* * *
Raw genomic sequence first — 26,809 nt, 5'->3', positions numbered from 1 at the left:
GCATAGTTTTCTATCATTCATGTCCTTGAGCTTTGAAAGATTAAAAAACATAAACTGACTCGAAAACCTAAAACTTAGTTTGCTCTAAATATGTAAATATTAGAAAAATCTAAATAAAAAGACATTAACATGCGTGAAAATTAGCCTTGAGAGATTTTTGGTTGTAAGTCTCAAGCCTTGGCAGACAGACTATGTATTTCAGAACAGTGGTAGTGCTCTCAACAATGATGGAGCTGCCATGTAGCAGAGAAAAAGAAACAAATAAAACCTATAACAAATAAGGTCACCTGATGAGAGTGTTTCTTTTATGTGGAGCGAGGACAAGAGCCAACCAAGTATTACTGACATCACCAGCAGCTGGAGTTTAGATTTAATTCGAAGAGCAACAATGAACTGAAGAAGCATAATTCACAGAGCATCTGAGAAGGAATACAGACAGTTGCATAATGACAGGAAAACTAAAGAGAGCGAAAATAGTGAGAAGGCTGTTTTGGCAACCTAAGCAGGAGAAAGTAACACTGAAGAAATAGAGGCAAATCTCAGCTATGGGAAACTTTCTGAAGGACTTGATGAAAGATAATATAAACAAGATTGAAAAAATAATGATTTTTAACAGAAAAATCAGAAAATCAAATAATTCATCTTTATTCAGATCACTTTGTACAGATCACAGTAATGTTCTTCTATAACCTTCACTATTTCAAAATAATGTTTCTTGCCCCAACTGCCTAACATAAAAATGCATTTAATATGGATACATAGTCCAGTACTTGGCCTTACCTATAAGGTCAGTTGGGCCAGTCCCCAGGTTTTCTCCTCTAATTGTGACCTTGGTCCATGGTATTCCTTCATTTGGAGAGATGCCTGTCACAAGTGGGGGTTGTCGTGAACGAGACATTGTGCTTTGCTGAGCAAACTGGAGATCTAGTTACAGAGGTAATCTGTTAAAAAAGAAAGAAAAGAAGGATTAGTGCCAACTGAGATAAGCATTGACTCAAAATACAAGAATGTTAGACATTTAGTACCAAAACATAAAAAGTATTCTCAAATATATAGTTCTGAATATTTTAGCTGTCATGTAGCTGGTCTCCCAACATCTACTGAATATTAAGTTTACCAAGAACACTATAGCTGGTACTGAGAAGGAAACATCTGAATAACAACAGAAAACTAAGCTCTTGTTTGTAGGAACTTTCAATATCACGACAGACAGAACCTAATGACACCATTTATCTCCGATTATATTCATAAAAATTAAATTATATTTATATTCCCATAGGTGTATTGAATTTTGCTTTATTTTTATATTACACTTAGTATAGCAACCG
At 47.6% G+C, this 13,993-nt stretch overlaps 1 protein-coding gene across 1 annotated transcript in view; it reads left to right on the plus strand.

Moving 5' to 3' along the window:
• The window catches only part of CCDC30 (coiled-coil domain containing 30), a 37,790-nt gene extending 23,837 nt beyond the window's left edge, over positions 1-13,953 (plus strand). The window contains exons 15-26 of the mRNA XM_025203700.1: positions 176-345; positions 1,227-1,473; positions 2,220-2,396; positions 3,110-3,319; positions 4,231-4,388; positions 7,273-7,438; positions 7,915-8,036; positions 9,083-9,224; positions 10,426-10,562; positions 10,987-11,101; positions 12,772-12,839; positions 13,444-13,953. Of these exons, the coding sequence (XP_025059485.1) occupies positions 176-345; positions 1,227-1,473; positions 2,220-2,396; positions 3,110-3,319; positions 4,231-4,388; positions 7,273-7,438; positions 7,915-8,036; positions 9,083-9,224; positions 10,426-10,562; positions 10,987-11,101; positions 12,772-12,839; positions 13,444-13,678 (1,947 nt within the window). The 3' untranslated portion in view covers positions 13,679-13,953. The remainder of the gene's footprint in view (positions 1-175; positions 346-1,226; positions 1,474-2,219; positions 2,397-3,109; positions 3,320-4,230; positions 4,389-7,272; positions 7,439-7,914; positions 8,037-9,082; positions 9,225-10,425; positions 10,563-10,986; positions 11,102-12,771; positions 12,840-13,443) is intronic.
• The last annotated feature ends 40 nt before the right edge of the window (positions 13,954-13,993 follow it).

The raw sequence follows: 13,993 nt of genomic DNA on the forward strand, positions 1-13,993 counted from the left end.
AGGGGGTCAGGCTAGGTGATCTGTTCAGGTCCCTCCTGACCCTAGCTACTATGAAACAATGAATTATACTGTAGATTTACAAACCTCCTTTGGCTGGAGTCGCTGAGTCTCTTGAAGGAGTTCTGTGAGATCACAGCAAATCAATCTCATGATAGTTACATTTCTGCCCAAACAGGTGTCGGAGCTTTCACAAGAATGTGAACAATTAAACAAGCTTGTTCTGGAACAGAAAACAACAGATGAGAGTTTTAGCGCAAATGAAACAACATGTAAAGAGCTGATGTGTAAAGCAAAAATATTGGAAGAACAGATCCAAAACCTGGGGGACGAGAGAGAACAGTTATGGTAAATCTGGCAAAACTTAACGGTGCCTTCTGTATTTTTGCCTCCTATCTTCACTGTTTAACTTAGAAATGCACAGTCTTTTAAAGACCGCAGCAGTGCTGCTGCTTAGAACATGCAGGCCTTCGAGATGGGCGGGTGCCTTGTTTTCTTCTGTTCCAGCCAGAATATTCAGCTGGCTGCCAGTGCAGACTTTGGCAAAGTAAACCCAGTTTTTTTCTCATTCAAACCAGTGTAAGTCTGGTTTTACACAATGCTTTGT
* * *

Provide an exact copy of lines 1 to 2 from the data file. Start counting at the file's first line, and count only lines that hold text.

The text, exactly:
Raw genomic sequence first — 26,809 nt, 5'->3', positions numbered from 1 at the left:
GCATAGTTTTCTATCATTCATGTCCTTGAGCTTTGAAAGATTAAAAAACATAAACTGACTCGAAAACCTAAAACTTAGTTTGCTCTAAATATGTAAATATTAGAAAAATCTAAATAAAAAGACATTAACATGCGTGAAAATTAGCCTTGAGAGATTTTTGGTTGTAAGTCTCAAGCCTTGGCAGACAGACTATGTATTTCAGAACAGTGGTAGTGCTCTCAACAATGATGGAGCTGCCATGTAGCAGAGAAAAAGAAACAAATAAAACCTATAACAAATAAGGTCACCTGATGAGAGTGTTTCTTTTATGTGGAGCGAGGACAAGAGCCAACCAAGTATTACTGACATCACCAGCAGCTGGAGTTTAGATTTAATTCGAAGAGCAACAATGAACTGAAGAAGCATAATTCACAGAGCATCTGAGAAGGAATACAGACAGTTGCATAATGACAGGAAAACTAAAGAGAGCGAAAATAGTGAGAAGGCTGTTTTGGCAACCTAAGCAGGAGAAAGTAACACTGAAGAAATAGAGGCAAATCTCAGCTATGGGAAACTTTCTGAAGGACTTGATGAAAGATAATATAAACAAGATTGAAAAAATAATGATTTTTAACAGAAAAATCAGAAAATCAAATAATTCATCTTTATTCAGATCACTTTGTACAGATCACAGTAATGTTCTTCTATAACCTTCACTATTTCAAAATAATGTTTCTTGCCCCAACTGCCTAACATAAAAATGCATTTAATATGGATACATAGTCCAGTACTTGGCCTTACCTATAAGGTCAGTTGGGCCAGTCCCCAGGTTTTCTCCTCTAATTGTGACCTTGGTCCATGGTATTCCTTCATTTGGAGAGATGCCTGTCACAAGTGGGGGTTGTCGTGAACGAGACATTGTGCTTTGCTGAGCAAACTGGAGATCTAGTTACAGAGGTAATCTGTTAAAAAAGAAAGAAAAGAAGGATTAGTGCCAACTGAGATAAGCATTGACTCAAAATACAAGAATGTTAGACATTTAGTACCAAAACATAAAAAGTATTCTCAAATATATAGTTCTGAATATTTTAGCTGTCATGTAGCTGGTCTCCCAACATCTACTGAATATTAAGTTTACCAAGAACACTATAGCTGGTACTGAGAAGGAAACATCTGAATAACAACAGAAAACTAAGCTCTTGTTTGTAGGAACTTTCAATATCACGACAGACAGAACCTAATGACACCATTTATCTCCGATTATATTCATAAAAATTAAATTATATTTATATTCCCATAGGTGTATTGAATTTTGCTTTATTTTTATATTACACTTAGTATAGCAACCG